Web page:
We are fast approaching the Big Day in a Guide to Punjabi Weddings, and the countdown begins with the maiya ceremony. Traditionally, the maiya is conducted three times. This usually takes place two days before the wedding day, when it’s customary to start before midday. The second time is in the morning of the day before the wedding and finally, it is applied that night too. Both the boy and girl undergo the same process and after this they are traditionally confined to remain at home and not change their clothes! Why? – you ask. Well, read on!
Initially, a rangoli design is made in the garden or veranda of the wedding home. This design incorporates rangoli (coloured powder), flour and rice. The design could be as intricate or adventurous as you like! This is usually done by relatives from the boy or girl’s maternal family, although there is no strict rule to this.
The boy or girl are brought out to where the rangoli design has been made carrying a thaal (tray), which has vatna (mixture of turmeric powder, flour and mustard oil that is kneaded into a moist dough-like consistency), a fatti (traditionally a rectangular piece of wood), gaaney (auspicious red thread) and dupatta (Asian scarf).
They are sat down on the peeri, the fatti is placed under their feet so it is adjacent to the rangoli design. The dupatta is held above them by four people from each corner. The mother or any other elder in the family, wipe mustard oil on the boy or girl’s head with a few grass strands. Originally, the oil was applied to the entire hair, which has excellent conditioning properties. Over generations this has reduced to a few dabs on the forehead leaving them looking greasy until the wedding morning, which is when they could wash their hair!
Family and friends then begin rubbing the vatna on the boy or girl. This is concentrated on the face, arms, hands and feet. The maiya ceremony is a playful and cheeky affair when relatives will often mischievously apply the vatna on every available body part! Ladies traditionally sing jovial folk songs to enhance the celebratory atmosphere.
Once everyone has taken it in turns to rub the vatna; the mother attempts to feed a rice and sugar mixture to the boy or girl. Their sister-in-law (brother’s wife) playfully tries to stop the mother from doing this by smacking the mother’s hand away. This is another feature of the comical nature of the maiya ceremony.
Meanwhile, all guests are given a gaana (auspicious red thread), which they tie around their wrist. Designs can vary and people tend to be creative with bells and beads to accentuate the gaana.
The boy or girl is then led away with the tray in their hands and dupatta on their head. They are suggested to feed any singletons the remaining rice and sugar mixture as good luck for them to get hitched soon!
The boy or girl’s mother then clears the rangoli. Before she does this, she steps over the design either side seven times, then uses water to collect the rangoli to bring it to a paste. This is thrown over the house or on a rooftop for birds to feed from it. This is also considered auspicious. She will then leave three handprints on the house, because her hands would be stained after clearing the rangoli. This was traditionally done on the front of houses in India as a sign that it is a wedding house.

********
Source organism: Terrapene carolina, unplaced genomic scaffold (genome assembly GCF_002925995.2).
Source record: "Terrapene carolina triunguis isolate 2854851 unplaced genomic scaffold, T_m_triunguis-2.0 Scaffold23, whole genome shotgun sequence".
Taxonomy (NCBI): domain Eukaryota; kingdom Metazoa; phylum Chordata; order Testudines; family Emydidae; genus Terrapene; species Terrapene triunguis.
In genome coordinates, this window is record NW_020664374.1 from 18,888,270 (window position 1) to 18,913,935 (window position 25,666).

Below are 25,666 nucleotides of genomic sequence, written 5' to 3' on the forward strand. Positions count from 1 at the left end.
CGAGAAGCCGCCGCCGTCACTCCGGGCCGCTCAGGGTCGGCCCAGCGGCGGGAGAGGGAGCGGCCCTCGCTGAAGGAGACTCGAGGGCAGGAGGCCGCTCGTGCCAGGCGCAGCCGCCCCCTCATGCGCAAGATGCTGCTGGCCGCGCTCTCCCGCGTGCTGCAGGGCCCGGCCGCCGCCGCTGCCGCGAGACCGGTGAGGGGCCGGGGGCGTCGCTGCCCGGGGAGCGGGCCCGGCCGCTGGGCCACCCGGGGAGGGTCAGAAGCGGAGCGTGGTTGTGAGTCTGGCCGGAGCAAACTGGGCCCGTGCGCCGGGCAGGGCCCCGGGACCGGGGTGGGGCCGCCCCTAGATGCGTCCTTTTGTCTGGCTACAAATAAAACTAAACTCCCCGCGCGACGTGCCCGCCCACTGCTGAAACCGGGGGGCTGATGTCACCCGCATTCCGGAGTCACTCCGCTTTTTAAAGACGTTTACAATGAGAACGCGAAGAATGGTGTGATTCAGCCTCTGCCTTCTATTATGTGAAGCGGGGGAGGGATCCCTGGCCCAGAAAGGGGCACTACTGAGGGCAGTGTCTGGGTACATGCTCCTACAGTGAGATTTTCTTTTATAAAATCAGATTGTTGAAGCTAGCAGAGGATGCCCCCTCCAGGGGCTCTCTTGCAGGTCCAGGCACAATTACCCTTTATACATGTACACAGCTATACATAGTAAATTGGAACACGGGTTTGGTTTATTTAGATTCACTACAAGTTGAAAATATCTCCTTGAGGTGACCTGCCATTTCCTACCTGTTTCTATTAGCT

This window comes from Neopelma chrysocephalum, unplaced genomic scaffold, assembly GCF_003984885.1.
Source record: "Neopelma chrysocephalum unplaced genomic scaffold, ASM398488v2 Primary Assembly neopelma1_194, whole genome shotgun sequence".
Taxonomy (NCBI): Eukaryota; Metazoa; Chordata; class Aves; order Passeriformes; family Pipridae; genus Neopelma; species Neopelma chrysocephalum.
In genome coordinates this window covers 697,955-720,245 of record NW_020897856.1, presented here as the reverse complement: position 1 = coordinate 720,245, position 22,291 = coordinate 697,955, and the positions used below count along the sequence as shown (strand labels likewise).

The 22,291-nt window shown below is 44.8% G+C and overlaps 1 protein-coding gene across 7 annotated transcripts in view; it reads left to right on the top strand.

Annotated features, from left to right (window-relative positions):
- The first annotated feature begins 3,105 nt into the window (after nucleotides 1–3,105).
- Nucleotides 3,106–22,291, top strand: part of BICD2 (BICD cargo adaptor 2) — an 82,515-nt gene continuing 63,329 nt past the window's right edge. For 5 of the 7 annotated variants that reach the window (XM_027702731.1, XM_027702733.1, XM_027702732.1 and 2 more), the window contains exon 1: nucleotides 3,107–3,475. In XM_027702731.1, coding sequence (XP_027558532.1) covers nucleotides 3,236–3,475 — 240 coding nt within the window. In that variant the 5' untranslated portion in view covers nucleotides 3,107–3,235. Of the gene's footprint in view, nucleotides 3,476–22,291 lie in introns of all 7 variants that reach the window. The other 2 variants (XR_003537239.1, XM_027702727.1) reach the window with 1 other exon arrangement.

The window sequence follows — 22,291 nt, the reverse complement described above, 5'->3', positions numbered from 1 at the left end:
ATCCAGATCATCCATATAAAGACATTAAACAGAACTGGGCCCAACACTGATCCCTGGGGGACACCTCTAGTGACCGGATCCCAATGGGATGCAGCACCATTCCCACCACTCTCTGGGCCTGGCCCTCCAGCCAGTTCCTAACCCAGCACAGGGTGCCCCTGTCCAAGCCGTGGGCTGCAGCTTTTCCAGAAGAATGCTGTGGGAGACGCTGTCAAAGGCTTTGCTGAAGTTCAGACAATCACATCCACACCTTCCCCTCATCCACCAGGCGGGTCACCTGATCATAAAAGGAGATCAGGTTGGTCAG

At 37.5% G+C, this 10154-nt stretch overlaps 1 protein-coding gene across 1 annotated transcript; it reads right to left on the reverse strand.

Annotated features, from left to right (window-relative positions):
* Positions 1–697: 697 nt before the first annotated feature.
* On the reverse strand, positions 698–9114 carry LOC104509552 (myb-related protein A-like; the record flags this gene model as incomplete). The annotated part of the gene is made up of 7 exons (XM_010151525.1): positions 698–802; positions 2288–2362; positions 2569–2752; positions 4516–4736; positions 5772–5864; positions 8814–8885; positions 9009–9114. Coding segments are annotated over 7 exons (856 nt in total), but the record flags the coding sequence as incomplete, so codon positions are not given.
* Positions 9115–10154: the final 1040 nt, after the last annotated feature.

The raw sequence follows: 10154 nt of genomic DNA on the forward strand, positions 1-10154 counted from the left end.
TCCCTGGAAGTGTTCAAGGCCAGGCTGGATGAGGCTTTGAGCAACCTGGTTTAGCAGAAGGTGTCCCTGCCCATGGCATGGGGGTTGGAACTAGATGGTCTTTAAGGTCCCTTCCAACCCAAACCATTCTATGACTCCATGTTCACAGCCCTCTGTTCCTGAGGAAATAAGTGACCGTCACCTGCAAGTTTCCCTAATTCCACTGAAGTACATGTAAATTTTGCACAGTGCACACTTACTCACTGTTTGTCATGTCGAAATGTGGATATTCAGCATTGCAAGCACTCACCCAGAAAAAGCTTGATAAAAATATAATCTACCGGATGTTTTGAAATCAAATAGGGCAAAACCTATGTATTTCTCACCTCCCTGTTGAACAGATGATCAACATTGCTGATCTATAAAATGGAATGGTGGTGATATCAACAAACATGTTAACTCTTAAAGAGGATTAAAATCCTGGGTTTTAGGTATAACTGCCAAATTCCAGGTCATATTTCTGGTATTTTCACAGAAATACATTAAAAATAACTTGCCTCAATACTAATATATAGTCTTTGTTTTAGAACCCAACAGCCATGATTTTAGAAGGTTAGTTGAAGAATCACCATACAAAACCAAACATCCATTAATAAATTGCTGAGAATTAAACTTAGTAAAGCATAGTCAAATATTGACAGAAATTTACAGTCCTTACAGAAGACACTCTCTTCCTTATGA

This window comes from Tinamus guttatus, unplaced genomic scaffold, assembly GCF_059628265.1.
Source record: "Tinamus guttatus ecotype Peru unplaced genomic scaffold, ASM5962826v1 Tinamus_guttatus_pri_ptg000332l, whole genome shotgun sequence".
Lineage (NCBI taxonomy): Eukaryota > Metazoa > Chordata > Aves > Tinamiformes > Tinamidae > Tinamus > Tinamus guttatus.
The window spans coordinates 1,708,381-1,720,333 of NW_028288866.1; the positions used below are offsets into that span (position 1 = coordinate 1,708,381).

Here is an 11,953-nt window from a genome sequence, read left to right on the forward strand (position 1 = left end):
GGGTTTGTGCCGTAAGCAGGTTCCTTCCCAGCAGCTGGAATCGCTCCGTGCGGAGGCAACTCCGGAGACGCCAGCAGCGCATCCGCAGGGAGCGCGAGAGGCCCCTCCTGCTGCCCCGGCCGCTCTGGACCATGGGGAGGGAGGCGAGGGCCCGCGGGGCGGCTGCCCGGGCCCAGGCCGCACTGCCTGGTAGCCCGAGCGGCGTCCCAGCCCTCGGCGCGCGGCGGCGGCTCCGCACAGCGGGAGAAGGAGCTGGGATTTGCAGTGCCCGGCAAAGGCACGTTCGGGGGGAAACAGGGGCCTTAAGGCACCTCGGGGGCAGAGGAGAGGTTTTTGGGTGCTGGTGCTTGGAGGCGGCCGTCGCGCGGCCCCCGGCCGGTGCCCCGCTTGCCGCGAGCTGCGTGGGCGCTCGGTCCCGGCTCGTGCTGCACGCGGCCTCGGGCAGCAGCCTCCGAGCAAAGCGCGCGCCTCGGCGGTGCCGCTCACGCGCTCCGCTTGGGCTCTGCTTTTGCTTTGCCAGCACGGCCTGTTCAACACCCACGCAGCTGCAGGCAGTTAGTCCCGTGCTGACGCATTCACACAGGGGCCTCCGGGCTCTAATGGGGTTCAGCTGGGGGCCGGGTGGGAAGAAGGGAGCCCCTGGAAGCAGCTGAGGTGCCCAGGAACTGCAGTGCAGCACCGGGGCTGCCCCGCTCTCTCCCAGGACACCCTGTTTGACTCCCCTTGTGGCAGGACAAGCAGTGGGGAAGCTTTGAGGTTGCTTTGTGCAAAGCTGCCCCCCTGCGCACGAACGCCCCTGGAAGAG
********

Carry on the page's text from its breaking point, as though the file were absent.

As I mentioned earlier, the maiya is conducted another two times. The second time is the following morning (the day before the wedding) but this is simply a process of the boy or girl applying the vatna to their body themselves. The third and final time is that evening, at the jaago night. This is another big get-together where friends and relatives will be involved.
Once the maiya ceremony has been done two days prior to the wedding day, the boy and girl are generally refrained from leaving the house (although this tradition is largely ignored now). The main reason behind this is to ensure the security and safety of the bride or groom-to-be.
They are told not to bathe or change their clothes until the wedding morning, which probably sounds repulsive! But the rationale behind it is quite the opposite. The clothes aren’t changed because otherwise they would be stained with turmeric. The vatna is a natural skin purifier so acts like a face and body mask. This is why it is applied three times before the wedding day. So the main purpose behind the maiya ceremony is to beautify the couple!
- Rangoli – the quantity and range of colours depends on your design choice
- Flour (just a handful)
- Rice (just a handful)
- Peeri (stool) – available to rent from Epic Events
- Fatti (rectangular piece of wood) – available to rent from Epic Events
- Vatna – made of turmeric powder, mustard oil and flour kneaded to a moist dough
- Gaaney (auspicious red thread) – the number depends on how many guests you’re expecting
- Thaal (tray) – available to rent from Epic Events
- Boiled rice and sugar mix
- Dupatta (scarf) – Punjabi’s tend to go for a traditional fulkari design
- A few strands of grass
- A few drops of mustard oil
Watch this space as A Guide to Punjab Weddings takes you through the Mendhi and Sangeet night when the festivities start mounting with plenty of singing and dancing!